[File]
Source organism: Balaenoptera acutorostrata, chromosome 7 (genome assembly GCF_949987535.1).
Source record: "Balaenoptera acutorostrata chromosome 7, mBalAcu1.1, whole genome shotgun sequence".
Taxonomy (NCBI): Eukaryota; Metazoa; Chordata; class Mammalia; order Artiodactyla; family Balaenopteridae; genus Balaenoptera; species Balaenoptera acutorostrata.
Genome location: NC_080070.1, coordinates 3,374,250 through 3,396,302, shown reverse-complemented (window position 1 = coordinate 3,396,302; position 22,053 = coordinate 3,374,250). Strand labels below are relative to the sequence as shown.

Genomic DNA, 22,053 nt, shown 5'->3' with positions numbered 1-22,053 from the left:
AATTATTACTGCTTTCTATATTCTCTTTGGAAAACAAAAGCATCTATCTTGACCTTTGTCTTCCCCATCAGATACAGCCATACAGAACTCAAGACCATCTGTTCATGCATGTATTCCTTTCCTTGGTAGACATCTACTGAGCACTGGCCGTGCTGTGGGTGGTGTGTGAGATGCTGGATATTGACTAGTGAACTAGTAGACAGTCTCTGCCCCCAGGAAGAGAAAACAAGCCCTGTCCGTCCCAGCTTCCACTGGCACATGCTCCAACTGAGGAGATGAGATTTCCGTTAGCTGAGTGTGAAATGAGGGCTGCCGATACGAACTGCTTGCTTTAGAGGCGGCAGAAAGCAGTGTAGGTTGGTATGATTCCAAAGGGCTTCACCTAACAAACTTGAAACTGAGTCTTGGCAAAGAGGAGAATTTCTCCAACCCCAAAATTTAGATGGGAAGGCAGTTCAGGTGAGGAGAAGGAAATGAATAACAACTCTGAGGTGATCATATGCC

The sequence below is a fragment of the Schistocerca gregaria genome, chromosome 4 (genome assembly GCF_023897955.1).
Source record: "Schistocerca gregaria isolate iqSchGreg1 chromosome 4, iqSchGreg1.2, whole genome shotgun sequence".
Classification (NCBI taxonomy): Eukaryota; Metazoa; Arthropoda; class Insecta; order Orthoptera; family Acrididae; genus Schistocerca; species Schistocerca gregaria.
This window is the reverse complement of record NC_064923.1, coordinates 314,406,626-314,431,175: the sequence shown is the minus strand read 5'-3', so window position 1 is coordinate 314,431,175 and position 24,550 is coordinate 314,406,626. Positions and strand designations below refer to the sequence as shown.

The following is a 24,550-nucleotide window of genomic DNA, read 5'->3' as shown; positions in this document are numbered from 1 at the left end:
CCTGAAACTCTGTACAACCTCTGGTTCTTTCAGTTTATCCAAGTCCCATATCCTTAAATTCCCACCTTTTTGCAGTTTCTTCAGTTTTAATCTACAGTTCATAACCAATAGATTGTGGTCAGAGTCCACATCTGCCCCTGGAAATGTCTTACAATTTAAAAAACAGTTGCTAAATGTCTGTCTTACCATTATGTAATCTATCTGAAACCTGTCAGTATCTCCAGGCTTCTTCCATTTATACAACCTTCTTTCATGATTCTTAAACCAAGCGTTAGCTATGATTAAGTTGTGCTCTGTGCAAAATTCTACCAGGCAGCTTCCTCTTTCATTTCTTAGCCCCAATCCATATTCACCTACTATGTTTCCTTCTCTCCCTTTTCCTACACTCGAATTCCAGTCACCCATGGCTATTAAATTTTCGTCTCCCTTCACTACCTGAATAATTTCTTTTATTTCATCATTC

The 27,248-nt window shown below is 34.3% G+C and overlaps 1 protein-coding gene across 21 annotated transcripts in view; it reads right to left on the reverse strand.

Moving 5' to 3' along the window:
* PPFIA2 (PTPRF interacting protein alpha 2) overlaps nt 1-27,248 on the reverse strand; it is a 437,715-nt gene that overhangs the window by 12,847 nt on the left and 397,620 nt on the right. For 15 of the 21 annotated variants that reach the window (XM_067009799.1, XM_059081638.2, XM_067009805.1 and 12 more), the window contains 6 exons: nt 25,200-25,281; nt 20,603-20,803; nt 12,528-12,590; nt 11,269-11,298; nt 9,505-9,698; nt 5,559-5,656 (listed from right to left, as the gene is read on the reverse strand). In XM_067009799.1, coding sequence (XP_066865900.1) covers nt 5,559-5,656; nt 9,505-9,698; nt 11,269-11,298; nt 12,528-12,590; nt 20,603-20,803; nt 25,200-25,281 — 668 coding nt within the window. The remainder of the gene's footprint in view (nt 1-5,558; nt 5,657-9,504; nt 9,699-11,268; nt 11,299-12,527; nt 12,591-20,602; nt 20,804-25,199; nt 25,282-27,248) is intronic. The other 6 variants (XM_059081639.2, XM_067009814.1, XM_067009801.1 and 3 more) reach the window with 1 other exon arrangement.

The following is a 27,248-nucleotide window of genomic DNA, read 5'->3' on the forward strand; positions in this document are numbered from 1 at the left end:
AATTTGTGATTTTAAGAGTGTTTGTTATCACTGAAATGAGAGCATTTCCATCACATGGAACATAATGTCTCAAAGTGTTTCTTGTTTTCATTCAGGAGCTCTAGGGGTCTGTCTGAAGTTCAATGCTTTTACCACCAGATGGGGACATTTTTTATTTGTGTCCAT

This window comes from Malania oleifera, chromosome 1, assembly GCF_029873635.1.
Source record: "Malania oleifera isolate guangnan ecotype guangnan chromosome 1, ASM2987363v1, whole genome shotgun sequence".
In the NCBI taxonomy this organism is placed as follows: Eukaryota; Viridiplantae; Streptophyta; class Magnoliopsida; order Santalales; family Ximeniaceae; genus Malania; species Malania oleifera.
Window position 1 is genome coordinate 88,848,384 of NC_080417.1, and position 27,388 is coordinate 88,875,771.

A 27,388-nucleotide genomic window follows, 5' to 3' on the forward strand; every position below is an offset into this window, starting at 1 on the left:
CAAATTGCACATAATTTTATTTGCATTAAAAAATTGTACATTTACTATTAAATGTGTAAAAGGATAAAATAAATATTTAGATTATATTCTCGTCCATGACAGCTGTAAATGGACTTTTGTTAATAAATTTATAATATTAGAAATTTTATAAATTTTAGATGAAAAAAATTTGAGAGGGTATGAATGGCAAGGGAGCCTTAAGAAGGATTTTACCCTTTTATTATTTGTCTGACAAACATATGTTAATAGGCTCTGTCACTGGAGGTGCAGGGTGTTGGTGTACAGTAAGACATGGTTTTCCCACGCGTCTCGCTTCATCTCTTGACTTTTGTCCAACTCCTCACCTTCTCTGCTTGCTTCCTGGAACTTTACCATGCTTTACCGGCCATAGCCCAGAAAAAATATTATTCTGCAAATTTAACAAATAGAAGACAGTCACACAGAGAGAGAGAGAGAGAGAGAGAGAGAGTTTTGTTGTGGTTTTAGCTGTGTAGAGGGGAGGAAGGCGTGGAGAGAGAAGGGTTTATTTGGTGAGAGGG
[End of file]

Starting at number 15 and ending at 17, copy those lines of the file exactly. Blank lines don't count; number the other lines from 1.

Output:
* PPFIA2 (PTPRF interacting protein alpha 2) overlaps nt 1-27,248 on the reverse strand; it is a 437,715-nt gene that overhangs the window by 12,847 nt on the left and 397,620 nt on the right. For 15 of the 21 annotated variants that reach the window (XM_067009799.1, XM_059081638.2, XM_067009805.1 and 12 more), the window contains 6 exons: nt 25,200-25,281; nt 20,603-20,803; nt 12,528-12,590; nt 11,269-11,298; nt 9,505-9,698; nt 5,559-5,656 (listed from right to left, as the gene is read on the reverse strand). In XM_067009799.1, coding sequence (XP_066865900.1) covers nt 5,559-5,656; nt 9,505-9,698; nt 11,269-11,298; nt 12,528-12,590; nt 20,603-20,803; nt 25,200-25,281 — 668 coding nt within the window. The remainder of the gene's footprint in view (nt 1-5,558; nt 5,657-9,504; nt 9,699-11,268; nt 11,299-12,527; nt 12,591-20,602; nt 20,804-25,199; nt 25,282-27,248) is intronic. The other 6 variants (XM_059081639.2, XM_067009814.1, XM_067009801.1 and 3 more) reach the window with 1 other exon arrangement.

The following is a 27,248-nucleotide window of genomic DNA, read 5'->3' on the forward strand; positions in this document are numbered from 1 at the left end:
AATTTGTGATTTTAAGAGTGTTTGTTATCACTGAAATGAGAGCATTTCCATCACATGGAACATAATGTCTCAAAGTGTTTCTTGTTTTCATTCAGGAGCTCTAGGGGTCTGTCTGAAGTTCAATGCTTTTACCACCAGATGGGGACATTTTTTATTTGTGTCCAT